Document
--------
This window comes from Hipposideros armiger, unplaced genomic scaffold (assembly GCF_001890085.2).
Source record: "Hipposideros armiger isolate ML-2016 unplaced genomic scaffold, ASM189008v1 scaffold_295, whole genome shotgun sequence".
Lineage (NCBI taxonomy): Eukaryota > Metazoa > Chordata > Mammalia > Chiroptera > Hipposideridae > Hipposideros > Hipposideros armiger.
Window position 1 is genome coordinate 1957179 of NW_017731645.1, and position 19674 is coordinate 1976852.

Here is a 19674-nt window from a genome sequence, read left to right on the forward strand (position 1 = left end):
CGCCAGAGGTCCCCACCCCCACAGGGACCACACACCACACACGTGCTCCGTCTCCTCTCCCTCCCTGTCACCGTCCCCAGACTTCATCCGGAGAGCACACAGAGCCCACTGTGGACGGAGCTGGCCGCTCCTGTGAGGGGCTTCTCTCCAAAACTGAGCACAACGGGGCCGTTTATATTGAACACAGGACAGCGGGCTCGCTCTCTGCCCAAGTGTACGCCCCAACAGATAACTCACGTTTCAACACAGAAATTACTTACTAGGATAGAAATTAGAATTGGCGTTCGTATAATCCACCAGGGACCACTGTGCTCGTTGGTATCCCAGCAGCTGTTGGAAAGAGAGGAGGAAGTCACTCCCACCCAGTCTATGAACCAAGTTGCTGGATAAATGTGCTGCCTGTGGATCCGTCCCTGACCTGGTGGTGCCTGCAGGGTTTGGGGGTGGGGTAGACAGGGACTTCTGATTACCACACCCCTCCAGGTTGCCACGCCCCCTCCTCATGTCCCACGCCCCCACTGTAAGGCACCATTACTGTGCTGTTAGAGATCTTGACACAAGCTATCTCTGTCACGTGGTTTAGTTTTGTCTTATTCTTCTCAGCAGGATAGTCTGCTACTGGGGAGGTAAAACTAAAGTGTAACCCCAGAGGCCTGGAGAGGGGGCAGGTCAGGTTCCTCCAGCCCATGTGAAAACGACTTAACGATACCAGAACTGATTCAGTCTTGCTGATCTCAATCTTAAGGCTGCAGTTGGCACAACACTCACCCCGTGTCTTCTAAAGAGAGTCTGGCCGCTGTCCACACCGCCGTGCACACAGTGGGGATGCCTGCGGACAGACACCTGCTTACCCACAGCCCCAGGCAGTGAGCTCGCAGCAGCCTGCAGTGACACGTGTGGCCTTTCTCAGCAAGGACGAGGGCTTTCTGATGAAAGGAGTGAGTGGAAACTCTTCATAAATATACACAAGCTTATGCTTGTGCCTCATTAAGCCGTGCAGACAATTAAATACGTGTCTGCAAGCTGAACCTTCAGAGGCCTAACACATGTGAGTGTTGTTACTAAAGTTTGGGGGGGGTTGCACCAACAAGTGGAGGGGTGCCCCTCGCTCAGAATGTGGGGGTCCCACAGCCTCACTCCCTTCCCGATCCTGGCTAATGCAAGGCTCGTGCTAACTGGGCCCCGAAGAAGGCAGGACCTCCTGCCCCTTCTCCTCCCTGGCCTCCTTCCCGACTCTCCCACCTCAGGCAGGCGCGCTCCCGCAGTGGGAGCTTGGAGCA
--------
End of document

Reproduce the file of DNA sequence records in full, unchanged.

This window comes from Hipposideros armiger, unplaced genomic scaffold (assembly GCF_001890085.2).
Source record: "Hipposideros armiger isolate ML-2016 unplaced genomic scaffold, ASM189008v1 scaffold_295, whole genome shotgun sequence".
Lineage (NCBI taxonomy): Eukaryota > Metazoa > Chordata > Mammalia > Chiroptera > Hipposideridae > Hipposideros > Hipposideros armiger.
Window position 1 is genome coordinate 1957179 of NW_017731645.1, and position 19674 is coordinate 1976852.

Here is a 19674-nt window from a genome sequence, read left to right on the forward strand (position 1 = left end):
CGCCAGAGGTCCCCACCCCCACAGGGACCACACACCACACACGTGCTCCGTCTCCTCTCCCTCCCTGTCACCGTCCCCAGACTTCATCCGGAGAGCACACAGAGCCCACTGTGGACGGAGCTGGCCGCTCCTGTGAGGGGCTTCTCTCCAAAACTGAGCACAACGGGGCCGTTTATATTGAACACAGGACAGCGGGCTCGCTCTCTGCCCAAGTGTACGCCCCAACAGATAACTCACGTTTCAACACAGAAATTACTTACTAGGATAGAAATTAGAATTGGCGTTCGTATAATCCACCAGGGACCACTGTGCTCGTTGGTATCCCAGCAGCTGTTGGAAAGAGAGGAGGAAGTCACTCCCACCCAGTCTATGAACCAAGTTGCTGGATAAATGTGCTGCCTGTGGATCCGTCCCTGACCTGGTGGTGCCTGCAGGGTTTGGGGGTGGGGTAGACAGGGACTTCTGATTACCACACCCCTCCAGGTTGCCACGCCCCCTCCTCATGTCCCACGCCCCCACTGTAAGGCACCATTACTGTGCTGTTAGAGATCTTGACACAAGCTATCTCTGTCACGTGGTTTAGTTTTGTCTTATTCTTCTCAGCAGGATAGTCTGCTACTGGGGAGGTAAAACTAAAGTGTAACCCCAGAGGCCTGGAGAGGGGGCAGGTCAGGTTCCTCCAGCCCATGTGAAAACGACTTAACGATACCAGAACTGATTCAGTCTTGCTGATCTCAATCTTAAGGCTGCAGTTGGCACAACACTCACCCCGTGTCTTCTAAAGAGAGTCTGGCCGCTGTCCACACCGCCGTGCACACAGTGGGGATGCCTGCGGACAGACACCTGCTTACCCACAGCCCCAGGCAGTGAGCTCGCAGCAGCCTGCAGTGACACGTGTGGCCTTTCTCAGCAAGGACGAGGGCTTTCTGATGAAAGGAGTGAGTGGAAACTCTTCATAAATATACACAAGCTTATGCTTGTGCCTCATTAAGCCGTGCAGACAATTAAATACGTGTCTGCAAGCTGAACCTTCAGAGGCCTAACACATGTGAGTGTTGTTACTAAAGTTTGGGGGGGGTTGCACCAACAAGTGGAGGGGTGCCCCTCGCTCAGAATGTGGGGGTCCCACAGCCTCACTCCCTTCCCGATCCTGGCTAATGCAAGGCTCGTGCTAACTGGGCCCCGAAGAAGGCAGGACCTCCTGCCCCTTCTCCTCCCTGGCCTCCTTCCCGACTCTCCCACCTCAGGCAGGCGCGCTCCCGCAGTGGGAGCTTGGAGCA